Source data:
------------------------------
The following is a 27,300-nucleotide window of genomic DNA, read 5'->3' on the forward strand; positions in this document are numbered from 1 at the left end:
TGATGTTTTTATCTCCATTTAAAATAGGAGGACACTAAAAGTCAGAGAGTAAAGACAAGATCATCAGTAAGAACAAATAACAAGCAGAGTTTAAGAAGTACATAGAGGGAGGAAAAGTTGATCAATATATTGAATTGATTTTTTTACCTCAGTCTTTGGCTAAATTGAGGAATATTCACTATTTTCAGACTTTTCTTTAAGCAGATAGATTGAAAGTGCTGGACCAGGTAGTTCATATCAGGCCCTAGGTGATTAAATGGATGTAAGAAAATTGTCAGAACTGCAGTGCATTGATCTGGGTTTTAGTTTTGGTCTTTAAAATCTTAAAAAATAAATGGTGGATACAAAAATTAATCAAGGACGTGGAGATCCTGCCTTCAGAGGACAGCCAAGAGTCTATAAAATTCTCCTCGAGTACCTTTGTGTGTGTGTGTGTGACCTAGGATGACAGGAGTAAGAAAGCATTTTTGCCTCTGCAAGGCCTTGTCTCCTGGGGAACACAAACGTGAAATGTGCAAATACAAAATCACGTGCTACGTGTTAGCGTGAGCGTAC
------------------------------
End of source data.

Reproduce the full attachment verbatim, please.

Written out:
The following is a 27,300-nucleotide window of genomic DNA, read 5'->3' on the forward strand; positions in this document are numbered from 1 at the left end:
TGATGTTTTTATCTCCATTTAAAATAGGAGGACACTAAAAGTCAGAGAGTAAAGACAAGATCATCAGTAAGAACAAATAACAAGCAGAGTTTAAGAAGTACATAGAGGGAGGAAAAGTTGATCAATATATTGAATTGATTTTTTTACCTCAGTCTTTGGCTAAATTGAGGAATATTCACTATTTTCAGACTTTTCTTTAAGCAGATAGATTGAAAGTGCTGGACCAGGTAGTTCATATCAGGCCCTAGGTGATTAAATGGATGTAAGAAAATTGTCAGAACTGCAGTGCATTGATCTGGGTTTTAGTTTTGGTCTTTAAAATCTTAAAAAATAAATGGTGGATACAAAAATTAATCAAGGACGTGGAGATCCTGCCTTCAGAGGACAGCCAAGAGTCTATAAAATTCTCCTCGAGTACCTTTGTGTGTGTGTGTGTGACCTAGGATGACAGGAGTAAGAAAGCATTTTTGCCTCTGCAAGGCCTTGTCTCCTGGGGAACACAAACGTGAAATGTGCAAATACAAAATCACGTGCTACGTGTTAGCGTGAGCGTAC